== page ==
Badagry residents seek end to chieftaincy dispute


The sleepy community of Ete land in Oto-Awori Local Council is currently enmeshed in conflict over who the rightful traditional ruler is.

When The Guardian visited the community, tucked along the borderline of Badagry, it was a smooth boat ride to the Idi Ogba compound in Ete village at the weekend, where the palace of the Elete if Ete, Oba Moshood Olanrewaju Lawal, is situated.

But the calmness was a façade as the monarch later revealed. Reason for the conflict, he said, was that his crown being challenged by one Nofiu Owoiya, who he claimed did not belong to any of the ruling houses in Ete land but enjoyed the recognition of the state government through the Ministry of Local Government and Chieftaincy Affairs.

“I have ruled as the Elete since being sworn-n on September 29, 1998. On September 27, of the same year, the kingmakers called for a general meeting in front of the palace. All the power of attorney of families, all the Afobajes, and all the ruling houses came together to present me to the community as their Oba-elect.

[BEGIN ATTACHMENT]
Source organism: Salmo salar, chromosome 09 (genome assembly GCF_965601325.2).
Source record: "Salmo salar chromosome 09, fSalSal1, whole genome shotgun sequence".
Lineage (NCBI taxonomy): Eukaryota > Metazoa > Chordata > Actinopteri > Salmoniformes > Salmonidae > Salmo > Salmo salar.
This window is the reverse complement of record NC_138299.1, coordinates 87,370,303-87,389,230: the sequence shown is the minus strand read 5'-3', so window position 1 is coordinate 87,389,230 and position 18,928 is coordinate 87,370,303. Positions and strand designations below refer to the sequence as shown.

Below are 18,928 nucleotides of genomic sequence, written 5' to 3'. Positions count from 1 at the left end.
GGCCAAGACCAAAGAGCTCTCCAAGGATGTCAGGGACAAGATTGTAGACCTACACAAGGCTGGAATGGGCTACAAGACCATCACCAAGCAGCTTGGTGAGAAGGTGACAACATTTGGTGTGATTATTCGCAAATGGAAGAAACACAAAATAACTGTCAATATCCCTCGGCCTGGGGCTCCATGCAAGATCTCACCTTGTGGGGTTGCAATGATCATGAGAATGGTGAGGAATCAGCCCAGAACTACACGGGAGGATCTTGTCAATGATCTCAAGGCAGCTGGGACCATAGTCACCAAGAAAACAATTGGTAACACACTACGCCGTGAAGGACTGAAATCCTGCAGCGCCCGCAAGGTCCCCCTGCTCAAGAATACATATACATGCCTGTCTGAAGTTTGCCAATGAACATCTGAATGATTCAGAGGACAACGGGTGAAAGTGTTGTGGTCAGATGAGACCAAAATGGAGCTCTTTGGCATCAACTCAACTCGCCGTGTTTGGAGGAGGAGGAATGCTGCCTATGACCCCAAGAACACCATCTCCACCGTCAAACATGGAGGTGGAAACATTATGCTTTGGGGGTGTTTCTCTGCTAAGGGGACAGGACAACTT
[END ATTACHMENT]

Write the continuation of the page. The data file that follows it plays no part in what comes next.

“We proceeded to the local council for approval and layer moved to the Ministry of Chieftaincy Affairs at Alausa for official recognition. There was no dispute about the stool until lately, when a group of people were instigated to foment trouble in the land,” he said.

Efforts to get the reaction of Owoiya proved abortive, as he didn’t respond to inquiries sent to his mobile phone. However, a youth leader, Olajumoke Jeunola, appealed to Governor Akinwunmi Ambode to intervene in the brewing crisis and nip it in the bud.

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